# NMF Source Separation

Piano notes consist of a very stable stack of harmonics for each note, with a smooth decay. This kind of sound event can be well captured by separable time and frequency components, i.e., a single spectral profile modulated in time by the decaying envelope of each note event. NMF (Nonnegative Matrix Factorization) tries to find the best decomposition of a matrix into a fixed number of spectrum/envelope pairs. Under the right circumstances, these components can end up being individual piano notes - although controlling it can be tricky. This practical uses the NMF implementation from `sklearn` (which is wrapped by `librosa`) to decompose a brief excerpt of piano.

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In [1]:

%pylab inline
from __future__ import print_function
import os
import time
import IPython

import numpy as np

import librosa

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Populating the interactive namespace from numpy and matplotlib

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In [2]:

def my_specshow(S, sr, t_max=None, f_max=None, **kwargs):
"""Call librosa.specshow but limit the time and frequency ranges."""
librosa.display.specshow(S, sr=sr, cmap='jet', x_axis='time', y_axis='linear', **kwargs)
if t_max == None:
t_max = librosa.frames_to_time(S.shape[1])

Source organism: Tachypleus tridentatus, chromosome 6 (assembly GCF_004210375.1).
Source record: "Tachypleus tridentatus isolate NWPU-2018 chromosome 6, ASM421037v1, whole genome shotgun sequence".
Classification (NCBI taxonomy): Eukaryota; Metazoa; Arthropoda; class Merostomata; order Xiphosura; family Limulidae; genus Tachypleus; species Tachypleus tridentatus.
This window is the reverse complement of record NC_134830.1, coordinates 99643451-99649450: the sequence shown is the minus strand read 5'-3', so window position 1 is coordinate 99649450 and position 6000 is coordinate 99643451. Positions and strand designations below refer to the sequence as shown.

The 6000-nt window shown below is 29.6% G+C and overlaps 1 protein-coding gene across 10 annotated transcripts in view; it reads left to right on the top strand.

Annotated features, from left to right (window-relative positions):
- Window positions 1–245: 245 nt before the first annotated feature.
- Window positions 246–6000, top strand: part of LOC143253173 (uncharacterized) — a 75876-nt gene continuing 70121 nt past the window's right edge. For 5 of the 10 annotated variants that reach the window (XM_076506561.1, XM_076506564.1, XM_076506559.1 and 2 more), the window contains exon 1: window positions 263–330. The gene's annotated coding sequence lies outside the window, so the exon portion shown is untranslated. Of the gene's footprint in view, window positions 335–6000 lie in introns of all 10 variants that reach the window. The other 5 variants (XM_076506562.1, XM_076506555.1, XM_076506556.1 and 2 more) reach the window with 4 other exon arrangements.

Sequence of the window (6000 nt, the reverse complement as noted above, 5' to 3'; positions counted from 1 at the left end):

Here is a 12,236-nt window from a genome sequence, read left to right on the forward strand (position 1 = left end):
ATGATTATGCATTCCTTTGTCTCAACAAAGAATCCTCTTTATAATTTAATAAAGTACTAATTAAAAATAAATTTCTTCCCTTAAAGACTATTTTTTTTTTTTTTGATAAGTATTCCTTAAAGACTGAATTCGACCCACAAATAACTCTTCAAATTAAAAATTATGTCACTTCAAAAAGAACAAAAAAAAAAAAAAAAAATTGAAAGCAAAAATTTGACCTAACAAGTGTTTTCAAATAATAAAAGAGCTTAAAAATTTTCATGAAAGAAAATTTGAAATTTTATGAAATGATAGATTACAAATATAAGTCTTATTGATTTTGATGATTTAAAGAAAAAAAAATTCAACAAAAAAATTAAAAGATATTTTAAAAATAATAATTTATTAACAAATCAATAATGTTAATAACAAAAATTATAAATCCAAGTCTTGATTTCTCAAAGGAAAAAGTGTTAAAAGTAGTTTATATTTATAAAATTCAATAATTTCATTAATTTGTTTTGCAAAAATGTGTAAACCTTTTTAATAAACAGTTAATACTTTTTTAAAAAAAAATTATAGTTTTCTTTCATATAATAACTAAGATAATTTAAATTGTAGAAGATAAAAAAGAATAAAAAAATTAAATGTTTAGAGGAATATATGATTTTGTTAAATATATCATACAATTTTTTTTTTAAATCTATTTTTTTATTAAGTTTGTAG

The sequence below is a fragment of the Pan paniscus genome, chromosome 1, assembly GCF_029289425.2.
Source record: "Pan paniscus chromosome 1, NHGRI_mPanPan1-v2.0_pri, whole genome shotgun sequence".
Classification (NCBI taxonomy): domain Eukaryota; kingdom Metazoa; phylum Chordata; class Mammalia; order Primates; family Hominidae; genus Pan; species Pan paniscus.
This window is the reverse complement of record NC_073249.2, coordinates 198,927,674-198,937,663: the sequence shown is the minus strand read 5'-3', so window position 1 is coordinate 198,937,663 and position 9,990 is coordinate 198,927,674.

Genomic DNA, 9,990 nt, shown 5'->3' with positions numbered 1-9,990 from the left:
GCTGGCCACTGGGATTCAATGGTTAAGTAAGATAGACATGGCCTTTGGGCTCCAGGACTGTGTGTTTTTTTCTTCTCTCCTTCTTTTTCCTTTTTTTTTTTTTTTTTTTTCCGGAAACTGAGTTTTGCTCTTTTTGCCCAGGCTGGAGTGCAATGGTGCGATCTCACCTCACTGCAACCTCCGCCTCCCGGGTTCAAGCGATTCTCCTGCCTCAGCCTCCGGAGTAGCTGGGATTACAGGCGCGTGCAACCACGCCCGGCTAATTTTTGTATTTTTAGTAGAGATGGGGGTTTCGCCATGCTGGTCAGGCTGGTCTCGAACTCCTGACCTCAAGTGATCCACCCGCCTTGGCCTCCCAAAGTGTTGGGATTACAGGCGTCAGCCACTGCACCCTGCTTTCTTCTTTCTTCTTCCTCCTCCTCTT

tick_frames = librosa.time_to_frames(np.arange(round(t_max) + 1.0))
plt.xlim([0, tick_frames[-1]])
if f_max == None:
f_max = S.shape[0] * sr / n_fft
freqs = librosa.fft_frequencies()
max_bin = np.flatnonzero(freqs >= f_max)[0]
plt.ylim([0, max_bin])
librosa.display.time_ticks(tick_frames, librosa.frames_to_time(tick_frames), n_ticks=len(tick_frames))
plt.xlabel('Time')
librosa.display.frequency_ticks(freqs[:max_bin], axis='y')
plt.ylabel('Hz');

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In [3]:

print(sr, y.shape)

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11025 (330750,)

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In [4]:

# STFT analysis of the piano excerpt.
n_fft = 1024
S = librosa.stft(y, n_fft=n_fft)
plt.figure(figsize=(10, 4))
# Zoom in on the first few notes, and the lowest few harmonics.
t_max = 5.0
f_max = 2000.0
my_specshow(librosa.logamplitude(S), sr=sr, t_max=t_max, f_max=f_max)
plt.colorbar()
IPython.display.Audio(y, rate=sr)

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Out[4]:

Your browser does not support the audio element.

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In [5]:

# Filter out the first three notes by a low-pass filter, applied directly
# on the spectrogram.  It looks like cutting at 450 Hz should do it, so
# zero out all the bins above that.
cutoff_bin = int(round(450.0 / sr * n_fft))
S_lpf = S.copy()
S_lpf[cutoff_bin:] = 0
# Convert spectrogram back to audio.
y_lpf = librosa.istft(S_lpf)
plt.figure(figsize=(10, 4))
# Re-analyze back into STFT
my_specshow(librosa.logamplitude(librosa.stft(y_lpf, n_fft=n_fft)), sr=sr, t_max=t_max, f_max=f_max)
plt.colorbar()
plt.clim([-56, 12])
IPython.display.Audio(y_lpf, rate=sr)

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Out[5]:

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